Bubble, Bubble, Toil and Trouble

Bubble, Bubble, Toil and Trouble

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We saw an interesting article in the American Banker recently (March 25, 2022) about the “red-hot housing market” looking like 2007. There are definite similarities, no doubt. And for those of us who were around in the 1980s, it’s déjà vu all over again... again.

In each instance, a housing bubble was created, each had its own unique cause, but a bubble was created nonetheless. And history has taught us that a bubble cannot make a soft landing. It will burst. The best we can do is be on the lookout and be prepared for such an event.

That being said, single family residential mortgages at U.S. banks grew 2.2% during 2021. Distribution looked like this:

Mortgage Loan Distribution by region

Now let's compare that to year-end 2007:
Back then, the Atlanta Region had over 30% of the total. Ground zero for the 2008 meltdown, Cape Coral, Florida, was in this region. In two states alone, Florida and Georgia, over 150 banks failed between 2007 and 2013.

The San Francisco Region had the second highest percent (23.4%) in 2007 and if you recall, both Countrywide and Washington Mutual (WaMu) were headquartered in this region. They failed in 2008 and 2009, respectively.

With the Savings and Loan crisis of the 1980s, trouble started when the oil bubble burst in Texas. This bubble both grew and burst in Texas, but the contagion spread far and wide. Housing prices dropped across the country and homeowners found themselves upside down on their mortgages. Over 1,000 banks and savings and loans failed as result.

We do NOT expect a repeat. Bank regulations are much stricter now and the banking industry is stronger than it was during either of those episodes. But we are always on the lookout for weaknesses.

One area that never strays far from our minds is delinquencies, especially if the bank’s loan portfolio is not well-diversified. The 50 banks listed on page 7 each have at least half (50%) of their total loans invested in residential real estate. They also reported that at least 2.25% of those residential real estate loans are 90 days (or more) delinquent. (That’s higher than the national average of 2.04%.)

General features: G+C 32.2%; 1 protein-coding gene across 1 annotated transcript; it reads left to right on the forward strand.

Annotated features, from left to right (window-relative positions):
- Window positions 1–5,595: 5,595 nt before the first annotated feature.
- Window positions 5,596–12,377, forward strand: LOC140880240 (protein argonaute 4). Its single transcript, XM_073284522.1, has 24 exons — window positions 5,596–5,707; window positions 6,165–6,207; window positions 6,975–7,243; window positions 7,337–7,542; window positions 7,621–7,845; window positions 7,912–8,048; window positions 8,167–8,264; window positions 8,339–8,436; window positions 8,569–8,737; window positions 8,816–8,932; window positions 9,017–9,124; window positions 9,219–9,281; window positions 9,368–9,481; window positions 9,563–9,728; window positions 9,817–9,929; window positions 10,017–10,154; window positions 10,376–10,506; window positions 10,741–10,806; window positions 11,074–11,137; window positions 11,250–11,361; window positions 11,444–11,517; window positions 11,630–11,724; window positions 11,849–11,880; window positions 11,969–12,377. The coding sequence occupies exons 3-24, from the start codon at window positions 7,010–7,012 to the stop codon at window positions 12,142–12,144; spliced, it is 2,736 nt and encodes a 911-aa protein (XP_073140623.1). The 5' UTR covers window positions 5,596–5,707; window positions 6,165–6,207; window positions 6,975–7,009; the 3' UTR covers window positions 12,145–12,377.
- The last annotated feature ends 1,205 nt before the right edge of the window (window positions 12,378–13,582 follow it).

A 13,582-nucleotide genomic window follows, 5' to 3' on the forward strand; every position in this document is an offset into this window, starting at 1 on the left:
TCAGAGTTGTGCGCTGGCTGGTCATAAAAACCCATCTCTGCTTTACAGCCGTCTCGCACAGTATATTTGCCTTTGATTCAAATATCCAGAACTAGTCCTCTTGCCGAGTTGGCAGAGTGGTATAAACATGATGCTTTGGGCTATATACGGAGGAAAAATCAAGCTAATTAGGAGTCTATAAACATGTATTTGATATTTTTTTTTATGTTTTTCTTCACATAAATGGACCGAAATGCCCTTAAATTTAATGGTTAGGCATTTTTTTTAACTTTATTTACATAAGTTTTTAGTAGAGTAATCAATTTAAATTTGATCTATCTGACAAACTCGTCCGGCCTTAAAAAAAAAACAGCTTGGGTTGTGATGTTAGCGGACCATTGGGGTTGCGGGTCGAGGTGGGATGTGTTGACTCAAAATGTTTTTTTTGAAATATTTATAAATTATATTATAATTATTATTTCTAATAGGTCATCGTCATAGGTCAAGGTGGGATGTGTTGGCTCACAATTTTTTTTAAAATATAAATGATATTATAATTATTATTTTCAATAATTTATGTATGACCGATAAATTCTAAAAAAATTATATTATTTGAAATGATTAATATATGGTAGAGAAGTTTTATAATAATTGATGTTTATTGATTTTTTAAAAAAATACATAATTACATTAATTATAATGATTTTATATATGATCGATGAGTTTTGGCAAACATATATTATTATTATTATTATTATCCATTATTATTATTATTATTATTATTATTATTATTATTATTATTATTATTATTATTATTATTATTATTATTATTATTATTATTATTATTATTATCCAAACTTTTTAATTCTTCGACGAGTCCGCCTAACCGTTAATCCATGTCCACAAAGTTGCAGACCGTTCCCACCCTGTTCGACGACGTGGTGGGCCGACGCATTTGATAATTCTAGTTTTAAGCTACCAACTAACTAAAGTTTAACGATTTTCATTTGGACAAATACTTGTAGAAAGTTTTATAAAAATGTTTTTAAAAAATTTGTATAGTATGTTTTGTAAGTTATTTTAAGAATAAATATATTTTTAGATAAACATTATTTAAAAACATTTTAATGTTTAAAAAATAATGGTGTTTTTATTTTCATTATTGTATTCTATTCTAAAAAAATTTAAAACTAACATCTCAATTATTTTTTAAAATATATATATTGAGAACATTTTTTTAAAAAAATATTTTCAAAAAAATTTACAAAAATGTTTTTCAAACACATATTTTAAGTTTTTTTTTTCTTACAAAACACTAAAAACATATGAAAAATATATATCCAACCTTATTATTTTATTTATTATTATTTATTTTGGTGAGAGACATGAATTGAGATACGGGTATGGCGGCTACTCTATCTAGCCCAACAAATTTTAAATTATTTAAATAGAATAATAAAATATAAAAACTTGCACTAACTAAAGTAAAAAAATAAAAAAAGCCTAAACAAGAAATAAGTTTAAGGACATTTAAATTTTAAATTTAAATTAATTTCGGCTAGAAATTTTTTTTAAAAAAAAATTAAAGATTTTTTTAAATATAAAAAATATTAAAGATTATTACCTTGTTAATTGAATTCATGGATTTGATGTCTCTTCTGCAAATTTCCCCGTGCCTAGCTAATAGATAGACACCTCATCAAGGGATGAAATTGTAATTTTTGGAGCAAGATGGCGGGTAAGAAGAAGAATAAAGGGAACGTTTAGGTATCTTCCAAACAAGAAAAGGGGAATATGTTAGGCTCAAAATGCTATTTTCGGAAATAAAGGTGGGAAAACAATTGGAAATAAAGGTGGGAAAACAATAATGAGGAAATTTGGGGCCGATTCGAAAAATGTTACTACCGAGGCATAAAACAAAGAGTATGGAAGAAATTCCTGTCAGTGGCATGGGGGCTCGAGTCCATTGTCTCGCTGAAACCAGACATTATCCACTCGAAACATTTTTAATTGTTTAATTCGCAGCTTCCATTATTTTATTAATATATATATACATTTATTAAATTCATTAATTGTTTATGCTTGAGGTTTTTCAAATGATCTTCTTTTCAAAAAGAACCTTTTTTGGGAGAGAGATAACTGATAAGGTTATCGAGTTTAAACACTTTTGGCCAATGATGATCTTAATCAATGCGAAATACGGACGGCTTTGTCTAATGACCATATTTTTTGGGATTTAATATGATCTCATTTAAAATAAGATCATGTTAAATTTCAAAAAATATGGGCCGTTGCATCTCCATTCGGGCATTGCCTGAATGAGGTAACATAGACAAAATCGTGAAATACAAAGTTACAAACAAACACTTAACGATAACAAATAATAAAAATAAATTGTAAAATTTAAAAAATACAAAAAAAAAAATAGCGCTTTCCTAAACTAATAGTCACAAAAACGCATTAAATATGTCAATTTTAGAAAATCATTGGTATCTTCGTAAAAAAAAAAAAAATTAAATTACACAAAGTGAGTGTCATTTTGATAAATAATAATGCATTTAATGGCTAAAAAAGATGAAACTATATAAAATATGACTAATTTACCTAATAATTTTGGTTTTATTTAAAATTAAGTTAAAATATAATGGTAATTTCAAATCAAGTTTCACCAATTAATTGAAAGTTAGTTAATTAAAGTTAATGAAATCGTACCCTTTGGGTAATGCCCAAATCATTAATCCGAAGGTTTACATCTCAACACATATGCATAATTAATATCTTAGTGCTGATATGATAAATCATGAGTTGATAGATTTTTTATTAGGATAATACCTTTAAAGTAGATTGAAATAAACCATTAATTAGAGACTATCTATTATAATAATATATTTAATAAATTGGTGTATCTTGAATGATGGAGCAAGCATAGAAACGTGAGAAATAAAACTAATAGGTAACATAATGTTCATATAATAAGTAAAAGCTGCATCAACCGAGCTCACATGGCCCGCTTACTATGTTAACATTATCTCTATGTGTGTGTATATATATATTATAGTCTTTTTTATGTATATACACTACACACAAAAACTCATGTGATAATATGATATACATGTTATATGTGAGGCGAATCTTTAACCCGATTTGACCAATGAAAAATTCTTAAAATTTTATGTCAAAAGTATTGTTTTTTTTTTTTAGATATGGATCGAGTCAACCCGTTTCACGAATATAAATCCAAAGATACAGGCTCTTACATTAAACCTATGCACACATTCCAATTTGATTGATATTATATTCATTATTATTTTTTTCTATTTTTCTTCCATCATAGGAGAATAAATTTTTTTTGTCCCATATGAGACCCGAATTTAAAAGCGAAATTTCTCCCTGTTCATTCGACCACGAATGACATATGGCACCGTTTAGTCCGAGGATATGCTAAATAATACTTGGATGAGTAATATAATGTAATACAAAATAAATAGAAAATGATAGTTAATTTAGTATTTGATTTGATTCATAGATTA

We eliminated banks that have a loan to deposit ratio (LTD) less than 30%. That eliminated special purpose banks, those that barely make any loans at all. Some of the banks we included do have relatively low LTDs, but all are greater than 30%.

5-Star Century S&LA, Trinidad, CO, the first bank on the list, for example, has an LTD of just 38%. Of its $29.4 million in loans, $18.5 million are in residential real estate. Its delinquency rate on those mortgage loans is high at 2.4%, but it does not rely too heavily on mortgage loans anymore. It was originally established in 1903 for that reason, but offers much more than just home loans today. In fact, its securities portfolio is currently worth double that of its loan portfolio. Its overall delinquency rate is just 0.44%.

Colorado is included in the Dallas Region, as are Arkansas, Louisiana, Mississippi, New Mexico, Oklahoma, Tennessee and, of course, Texas. This region has, by far, the highest rate of past due home loans (see chart).

Twenty-two of the banks on page 7 hale from this region. Only one, 4-Star Seattle Bank, WA resides in the San Francisco Region, which currently reports the lowest rate of past due home loans. Seattle Bank’s total delinquency to asset ratio of 3.1% is far less concerning than it appears because, when you remove the government guaranteed loans, that ratio goes down to 1.2%.
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